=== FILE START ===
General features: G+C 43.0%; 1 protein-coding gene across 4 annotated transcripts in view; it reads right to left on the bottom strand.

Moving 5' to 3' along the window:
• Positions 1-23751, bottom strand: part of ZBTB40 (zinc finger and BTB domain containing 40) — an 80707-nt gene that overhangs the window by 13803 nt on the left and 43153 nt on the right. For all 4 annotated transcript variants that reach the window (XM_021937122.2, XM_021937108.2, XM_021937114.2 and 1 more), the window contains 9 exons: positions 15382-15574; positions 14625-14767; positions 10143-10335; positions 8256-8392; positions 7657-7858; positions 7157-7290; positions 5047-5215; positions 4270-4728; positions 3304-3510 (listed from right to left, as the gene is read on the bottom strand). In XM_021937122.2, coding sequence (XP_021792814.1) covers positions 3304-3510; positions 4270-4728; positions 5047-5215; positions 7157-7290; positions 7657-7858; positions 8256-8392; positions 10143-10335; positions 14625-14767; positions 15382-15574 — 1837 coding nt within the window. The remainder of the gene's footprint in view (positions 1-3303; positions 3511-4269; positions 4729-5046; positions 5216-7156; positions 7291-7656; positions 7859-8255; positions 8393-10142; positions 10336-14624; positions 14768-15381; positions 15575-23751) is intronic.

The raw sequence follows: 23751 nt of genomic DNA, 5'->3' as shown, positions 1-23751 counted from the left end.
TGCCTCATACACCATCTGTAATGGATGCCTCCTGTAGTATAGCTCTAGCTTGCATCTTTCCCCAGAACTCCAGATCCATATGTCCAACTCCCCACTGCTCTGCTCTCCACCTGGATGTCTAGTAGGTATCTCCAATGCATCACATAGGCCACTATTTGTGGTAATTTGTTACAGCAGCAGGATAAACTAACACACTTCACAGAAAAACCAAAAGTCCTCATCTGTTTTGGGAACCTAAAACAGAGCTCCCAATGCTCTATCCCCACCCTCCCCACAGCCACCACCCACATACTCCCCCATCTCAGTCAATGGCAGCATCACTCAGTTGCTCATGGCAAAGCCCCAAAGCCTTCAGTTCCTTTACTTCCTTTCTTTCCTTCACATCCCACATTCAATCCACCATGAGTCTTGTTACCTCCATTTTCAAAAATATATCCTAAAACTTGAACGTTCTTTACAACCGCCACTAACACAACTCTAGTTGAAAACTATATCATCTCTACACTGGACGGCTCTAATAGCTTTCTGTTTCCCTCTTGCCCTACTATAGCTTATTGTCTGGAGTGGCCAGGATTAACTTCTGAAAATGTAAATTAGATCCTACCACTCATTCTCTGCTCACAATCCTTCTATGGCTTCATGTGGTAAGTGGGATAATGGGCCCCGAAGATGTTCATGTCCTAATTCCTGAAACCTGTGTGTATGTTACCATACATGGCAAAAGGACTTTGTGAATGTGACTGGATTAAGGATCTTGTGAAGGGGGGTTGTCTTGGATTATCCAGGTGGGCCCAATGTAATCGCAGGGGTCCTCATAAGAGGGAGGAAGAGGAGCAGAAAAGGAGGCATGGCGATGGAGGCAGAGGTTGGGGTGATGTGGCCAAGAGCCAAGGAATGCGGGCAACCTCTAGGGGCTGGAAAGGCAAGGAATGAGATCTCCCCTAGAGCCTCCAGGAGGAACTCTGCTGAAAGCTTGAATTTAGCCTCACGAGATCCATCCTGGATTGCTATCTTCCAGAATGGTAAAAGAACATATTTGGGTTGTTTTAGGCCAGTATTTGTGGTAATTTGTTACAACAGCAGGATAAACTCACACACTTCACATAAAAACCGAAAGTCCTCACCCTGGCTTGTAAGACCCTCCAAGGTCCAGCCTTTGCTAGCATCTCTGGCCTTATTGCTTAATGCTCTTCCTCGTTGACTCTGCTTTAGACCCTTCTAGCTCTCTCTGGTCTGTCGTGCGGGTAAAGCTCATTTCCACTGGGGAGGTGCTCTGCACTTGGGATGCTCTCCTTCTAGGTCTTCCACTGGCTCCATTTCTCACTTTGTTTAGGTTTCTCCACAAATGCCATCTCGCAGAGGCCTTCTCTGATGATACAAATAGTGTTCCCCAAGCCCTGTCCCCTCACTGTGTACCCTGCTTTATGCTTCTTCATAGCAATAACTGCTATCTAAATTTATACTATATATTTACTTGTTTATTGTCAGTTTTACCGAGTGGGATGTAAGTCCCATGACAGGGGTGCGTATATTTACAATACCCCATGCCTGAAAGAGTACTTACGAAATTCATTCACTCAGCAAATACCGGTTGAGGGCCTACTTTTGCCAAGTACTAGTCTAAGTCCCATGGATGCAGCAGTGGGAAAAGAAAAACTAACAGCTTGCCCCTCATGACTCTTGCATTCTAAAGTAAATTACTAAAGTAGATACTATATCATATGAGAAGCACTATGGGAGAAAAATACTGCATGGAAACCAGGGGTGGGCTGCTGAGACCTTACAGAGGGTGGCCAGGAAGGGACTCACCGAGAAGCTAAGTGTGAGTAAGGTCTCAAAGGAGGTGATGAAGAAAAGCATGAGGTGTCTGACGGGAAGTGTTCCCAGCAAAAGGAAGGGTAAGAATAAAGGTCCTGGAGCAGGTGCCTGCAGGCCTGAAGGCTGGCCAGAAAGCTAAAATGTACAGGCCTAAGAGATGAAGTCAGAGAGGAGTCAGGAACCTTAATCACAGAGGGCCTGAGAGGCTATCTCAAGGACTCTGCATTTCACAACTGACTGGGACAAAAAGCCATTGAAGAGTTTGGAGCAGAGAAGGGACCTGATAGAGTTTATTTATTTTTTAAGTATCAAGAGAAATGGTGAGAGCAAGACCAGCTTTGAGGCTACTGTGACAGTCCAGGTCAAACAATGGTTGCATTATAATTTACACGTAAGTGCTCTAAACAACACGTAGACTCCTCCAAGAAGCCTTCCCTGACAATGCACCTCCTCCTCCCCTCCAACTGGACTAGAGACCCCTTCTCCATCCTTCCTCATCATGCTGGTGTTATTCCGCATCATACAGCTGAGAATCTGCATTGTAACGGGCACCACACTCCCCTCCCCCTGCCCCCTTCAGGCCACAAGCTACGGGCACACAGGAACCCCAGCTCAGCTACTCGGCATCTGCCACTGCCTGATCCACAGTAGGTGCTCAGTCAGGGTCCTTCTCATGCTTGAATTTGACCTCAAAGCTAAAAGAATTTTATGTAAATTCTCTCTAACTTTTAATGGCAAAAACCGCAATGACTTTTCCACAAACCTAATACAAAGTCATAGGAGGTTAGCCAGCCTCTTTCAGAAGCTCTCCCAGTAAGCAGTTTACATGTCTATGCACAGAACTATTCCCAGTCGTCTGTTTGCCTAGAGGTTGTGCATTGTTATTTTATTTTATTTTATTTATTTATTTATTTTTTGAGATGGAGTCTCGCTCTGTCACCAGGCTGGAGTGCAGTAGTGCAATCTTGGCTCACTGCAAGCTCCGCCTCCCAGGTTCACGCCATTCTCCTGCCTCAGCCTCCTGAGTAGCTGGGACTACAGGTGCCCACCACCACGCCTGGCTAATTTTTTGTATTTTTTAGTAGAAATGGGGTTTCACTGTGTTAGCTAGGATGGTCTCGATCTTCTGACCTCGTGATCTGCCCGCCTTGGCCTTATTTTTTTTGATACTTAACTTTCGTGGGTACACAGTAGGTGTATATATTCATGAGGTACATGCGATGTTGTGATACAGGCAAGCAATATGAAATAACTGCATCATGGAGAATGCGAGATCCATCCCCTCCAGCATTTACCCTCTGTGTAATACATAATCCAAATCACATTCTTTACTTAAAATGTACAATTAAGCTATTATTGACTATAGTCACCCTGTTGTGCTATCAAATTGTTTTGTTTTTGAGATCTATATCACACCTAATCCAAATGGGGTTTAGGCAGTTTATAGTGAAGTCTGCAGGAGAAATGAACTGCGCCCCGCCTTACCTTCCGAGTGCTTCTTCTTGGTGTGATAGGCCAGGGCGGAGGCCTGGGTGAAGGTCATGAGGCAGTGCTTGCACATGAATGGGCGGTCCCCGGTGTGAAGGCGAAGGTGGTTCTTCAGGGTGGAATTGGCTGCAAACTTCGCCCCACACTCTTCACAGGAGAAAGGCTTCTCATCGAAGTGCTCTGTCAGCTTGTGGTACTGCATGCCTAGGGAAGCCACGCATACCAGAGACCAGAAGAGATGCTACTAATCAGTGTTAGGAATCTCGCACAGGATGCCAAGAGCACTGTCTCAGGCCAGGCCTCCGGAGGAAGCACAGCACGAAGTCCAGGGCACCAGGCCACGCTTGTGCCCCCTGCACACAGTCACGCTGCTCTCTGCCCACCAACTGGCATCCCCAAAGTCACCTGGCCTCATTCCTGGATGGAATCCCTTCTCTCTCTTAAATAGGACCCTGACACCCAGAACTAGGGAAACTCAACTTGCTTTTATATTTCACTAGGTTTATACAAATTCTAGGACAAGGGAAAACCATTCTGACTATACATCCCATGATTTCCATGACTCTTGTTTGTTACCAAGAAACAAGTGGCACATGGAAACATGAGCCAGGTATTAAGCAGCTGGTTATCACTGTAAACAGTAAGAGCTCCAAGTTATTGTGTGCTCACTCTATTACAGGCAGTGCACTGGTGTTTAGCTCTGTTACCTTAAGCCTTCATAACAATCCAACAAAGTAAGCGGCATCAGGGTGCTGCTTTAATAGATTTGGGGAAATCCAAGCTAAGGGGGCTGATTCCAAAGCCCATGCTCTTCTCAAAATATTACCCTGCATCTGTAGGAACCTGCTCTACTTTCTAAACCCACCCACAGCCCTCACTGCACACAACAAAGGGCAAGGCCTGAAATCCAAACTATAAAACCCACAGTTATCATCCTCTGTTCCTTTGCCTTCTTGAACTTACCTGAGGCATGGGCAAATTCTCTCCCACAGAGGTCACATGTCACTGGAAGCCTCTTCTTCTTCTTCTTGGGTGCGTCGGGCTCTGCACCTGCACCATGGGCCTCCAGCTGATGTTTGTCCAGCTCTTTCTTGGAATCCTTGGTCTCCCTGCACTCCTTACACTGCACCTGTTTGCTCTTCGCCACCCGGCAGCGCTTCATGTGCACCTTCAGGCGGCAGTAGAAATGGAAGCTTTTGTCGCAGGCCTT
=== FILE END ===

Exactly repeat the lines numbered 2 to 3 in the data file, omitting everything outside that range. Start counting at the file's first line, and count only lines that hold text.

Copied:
Moving 5' to 3' along the window:
• Positions 1-23751, bottom strand: part of ZBTB40 (zinc finger and BTB domain containing 40) — an 80707-nt gene that overhangs the window by 13803 nt on the left and 43153 nt on the right. For all 4 annotated transcript variants that reach the window (XM_021937122.2, XM_021937108.2, XM_021937114.2 and 1 more), the window contains 9 exons: positions 15382-15574; positions 14625-14767; positions 10143-10335; positions 8256-8392; positions 7657-7858; positions 7157-7290; positions 5047-5215; positions 4270-4728; positions 3304-3510 (listed from right to left, as the gene is read on the bottom strand). In XM_021937122.2, coding sequence (XP_021792814.1) covers positions 3304-3510; positions 4270-4728; positions 5047-5215; positions 7157-7290; positions 7657-7858; positions 8256-8392; positions 10143-10335; positions 14625-14767; positions 15382-15574 — 1837 coding nt within the window. The remainder of the gene's footprint in view (positions 1-3303; positions 3511-4269; positions 4729-5046; positions 5216-7156; positions 7291-7656; positions 7859-8255; positions 8393-10142; positions 10336-14624; positions 14768-15381; positions 15575-23751) is intronic.